Ricky Ray

Ricky Ray
The Need for a Sickly Body to Rebel: All It Takes is One Overambitious Limb

1. The world is a dangerous place and my kids are the reason I water it down.

a. I have only known myself to be in mortal danger twice, and neither time was I aware of my impending peril.

i. Courage is a strong suit in a meeting full of soft, unoffending bodies.

b. I have no kids.

i. Whose kids are the kids who have no parents, biological or otherwise, if not the remainder of the species’?

c. My reasons for abortion include the horrors lived by the little children of my mind.

i. Who isn’t prone to dressing up one’s notions in the misery of the world?

d. I fear for the souls of my soul and the scar tissue that could hamper the development of their mind-muscle early on.

i. They can taste it in the water, detect my fear, and my deception; they pick up the sugar, look at me as upon a child, sigh and say “you know, it’s okay, you can give it to me straight.”

2. The danger I see in the world I sense in myself and I’m not sure your life is any safer in my hands than mine is in its occupation of society.

a. I have inflicted harm more times than I ever want to remember.

i. I do not know what I will demand of myself when I want nothing but the truth.

b. Doubt is a dagger in the best laid plans of trusting companions.

i. Yes, the wrinkles that aren’t ironed out will have to be worn out and we’re full of the warmth and the sweat it takes to do it.

c. Hands that lie still do as much harm as the hands of harm they do not seek to quell.

i. At the sight of violence, how often does one feel the tremble to violently shove that act right back where it came from?

d. There was no place carved out for me, and yet I have always found enough room to be little bothered and breathe.

i. Not everyone is so lucky, and of what good is excess fortune if not to be shared?


3. The common lot is all too easily disowned, and at times poverty hurts so much it seems that even the self is a kind of crime.

a. Someone said in my head recently that “every man is tabernacled in every other and he in exchange and so on in an endless complexity of being and witness to the uttermost edge of the world.”

i. The sight of blood spilling incites a judgment every heart beats the simplicity of (no matter how quickly the head refuses to look).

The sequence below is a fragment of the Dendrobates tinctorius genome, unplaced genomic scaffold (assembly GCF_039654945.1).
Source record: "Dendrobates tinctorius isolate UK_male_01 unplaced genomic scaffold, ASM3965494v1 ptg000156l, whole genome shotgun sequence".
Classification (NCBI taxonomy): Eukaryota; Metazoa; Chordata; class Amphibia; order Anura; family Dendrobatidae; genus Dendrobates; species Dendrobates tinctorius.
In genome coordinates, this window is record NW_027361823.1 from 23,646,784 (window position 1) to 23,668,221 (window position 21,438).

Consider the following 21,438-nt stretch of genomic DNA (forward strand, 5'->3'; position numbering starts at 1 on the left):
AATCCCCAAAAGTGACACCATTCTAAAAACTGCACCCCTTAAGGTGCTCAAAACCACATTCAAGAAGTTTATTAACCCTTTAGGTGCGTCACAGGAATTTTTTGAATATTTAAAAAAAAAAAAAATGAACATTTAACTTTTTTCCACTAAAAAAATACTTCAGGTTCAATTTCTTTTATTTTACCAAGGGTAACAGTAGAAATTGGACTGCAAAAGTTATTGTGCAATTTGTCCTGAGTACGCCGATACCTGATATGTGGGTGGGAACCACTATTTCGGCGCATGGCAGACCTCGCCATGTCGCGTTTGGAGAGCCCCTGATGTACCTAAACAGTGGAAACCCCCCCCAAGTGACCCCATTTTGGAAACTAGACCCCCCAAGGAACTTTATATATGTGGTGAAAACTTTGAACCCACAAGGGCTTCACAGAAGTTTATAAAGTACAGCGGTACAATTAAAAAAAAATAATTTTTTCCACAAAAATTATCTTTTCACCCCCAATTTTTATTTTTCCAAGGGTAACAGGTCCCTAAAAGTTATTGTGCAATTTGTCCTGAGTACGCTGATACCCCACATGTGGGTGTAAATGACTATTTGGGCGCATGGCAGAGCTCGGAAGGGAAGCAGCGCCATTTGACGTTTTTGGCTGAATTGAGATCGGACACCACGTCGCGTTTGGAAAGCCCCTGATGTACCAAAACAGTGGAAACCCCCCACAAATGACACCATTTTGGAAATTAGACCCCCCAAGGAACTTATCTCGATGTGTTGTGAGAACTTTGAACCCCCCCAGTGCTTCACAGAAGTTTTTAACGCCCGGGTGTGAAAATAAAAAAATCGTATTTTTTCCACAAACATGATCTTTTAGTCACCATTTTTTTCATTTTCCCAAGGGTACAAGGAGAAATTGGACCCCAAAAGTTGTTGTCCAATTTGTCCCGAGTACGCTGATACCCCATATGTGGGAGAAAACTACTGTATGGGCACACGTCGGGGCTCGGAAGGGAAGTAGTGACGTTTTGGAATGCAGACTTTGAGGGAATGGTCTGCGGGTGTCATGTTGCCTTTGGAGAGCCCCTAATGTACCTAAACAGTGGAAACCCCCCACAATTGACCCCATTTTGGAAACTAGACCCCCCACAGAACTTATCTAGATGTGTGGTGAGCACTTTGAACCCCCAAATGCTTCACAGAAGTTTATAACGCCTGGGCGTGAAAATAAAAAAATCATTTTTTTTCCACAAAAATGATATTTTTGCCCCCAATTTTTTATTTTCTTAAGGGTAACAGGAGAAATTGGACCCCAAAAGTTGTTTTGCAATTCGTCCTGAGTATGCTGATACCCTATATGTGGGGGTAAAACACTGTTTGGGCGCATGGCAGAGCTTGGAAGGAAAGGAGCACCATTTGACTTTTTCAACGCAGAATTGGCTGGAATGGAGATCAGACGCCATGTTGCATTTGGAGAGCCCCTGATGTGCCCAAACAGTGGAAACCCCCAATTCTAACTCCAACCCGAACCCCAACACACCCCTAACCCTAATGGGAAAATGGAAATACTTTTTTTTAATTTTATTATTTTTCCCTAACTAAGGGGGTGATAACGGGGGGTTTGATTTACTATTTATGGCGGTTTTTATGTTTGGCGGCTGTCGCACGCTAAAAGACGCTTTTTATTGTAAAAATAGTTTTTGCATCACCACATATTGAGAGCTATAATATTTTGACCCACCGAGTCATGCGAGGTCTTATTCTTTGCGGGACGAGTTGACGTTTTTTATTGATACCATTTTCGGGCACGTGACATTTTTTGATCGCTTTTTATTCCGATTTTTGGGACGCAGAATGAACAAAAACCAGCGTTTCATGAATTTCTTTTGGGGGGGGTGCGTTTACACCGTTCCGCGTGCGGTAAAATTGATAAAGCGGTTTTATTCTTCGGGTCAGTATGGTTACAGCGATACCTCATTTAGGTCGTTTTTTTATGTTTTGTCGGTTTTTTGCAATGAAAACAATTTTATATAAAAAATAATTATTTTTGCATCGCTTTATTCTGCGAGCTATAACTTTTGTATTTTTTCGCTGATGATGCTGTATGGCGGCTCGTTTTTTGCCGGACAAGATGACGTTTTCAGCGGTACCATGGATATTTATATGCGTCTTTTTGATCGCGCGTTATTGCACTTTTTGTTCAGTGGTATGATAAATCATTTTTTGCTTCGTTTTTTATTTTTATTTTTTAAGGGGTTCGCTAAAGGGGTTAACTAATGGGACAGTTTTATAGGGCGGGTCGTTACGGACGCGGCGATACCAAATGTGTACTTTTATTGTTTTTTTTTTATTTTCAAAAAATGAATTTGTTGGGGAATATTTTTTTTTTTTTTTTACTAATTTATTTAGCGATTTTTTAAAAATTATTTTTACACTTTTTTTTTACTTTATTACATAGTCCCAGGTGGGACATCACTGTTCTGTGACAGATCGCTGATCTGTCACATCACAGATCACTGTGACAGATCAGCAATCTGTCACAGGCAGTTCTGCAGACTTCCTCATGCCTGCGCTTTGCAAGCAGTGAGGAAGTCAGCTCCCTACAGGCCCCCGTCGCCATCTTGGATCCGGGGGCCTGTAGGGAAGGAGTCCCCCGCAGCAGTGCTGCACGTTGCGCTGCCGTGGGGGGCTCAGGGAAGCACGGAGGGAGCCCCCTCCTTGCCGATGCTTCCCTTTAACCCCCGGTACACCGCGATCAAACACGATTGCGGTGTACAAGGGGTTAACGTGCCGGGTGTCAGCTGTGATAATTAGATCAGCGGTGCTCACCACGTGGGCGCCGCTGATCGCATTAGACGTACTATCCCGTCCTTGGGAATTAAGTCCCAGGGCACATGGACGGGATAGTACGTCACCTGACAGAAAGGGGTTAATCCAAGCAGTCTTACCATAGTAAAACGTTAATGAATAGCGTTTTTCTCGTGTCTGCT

b. The coupling of providence and necessity gets hacked to pieces by the collection of things.

i. If the body can do without and withstand, so can its inhabitant, and so can the peculiar hue of the inhabitant’s mood.

c. Identity demands an other, and rightly so, but if that other cannot be welcomed within this sphere, someone will have to go.

i. All wheres of the human body share the route of bones, flesh and blood; and broadening the distance between warring members, though it may bring quiet, will not bring peace to the space between us.

d. Everyone is deserving, did what it took to be here or, earnings aside, here happens to be.

i. Losing sight of the commonwealth, the health of the part can lead to the disease of the whole, and if the other parts stand to suffer from it, they will (and should), of course, rebel.


4. A fourth question rises, half-formed, something about the weakest link, and the power of the links around it to restore, voice by voice, fist by fist, stitch by stitch, its, which is to say our, strength…

a. A body that is not well will first attempt to right itself through peaceful measures, but if those measures prove ineffective and its health continues to worsen—if it has to declare war on itself, it will, and the body will not stop until the body itself falls still.



A New York transplant from beach-town Florida, Ricky Ray recently defected from Harlem to Oregon to the East Village. He was educated at Columbia University where he studied environmental engineering and creative writing. His work has appeared in or is forthcoming from Low Rent, Arsenal, The Columbia Review, Poetry Life and Times, Artella, and various anthologies.

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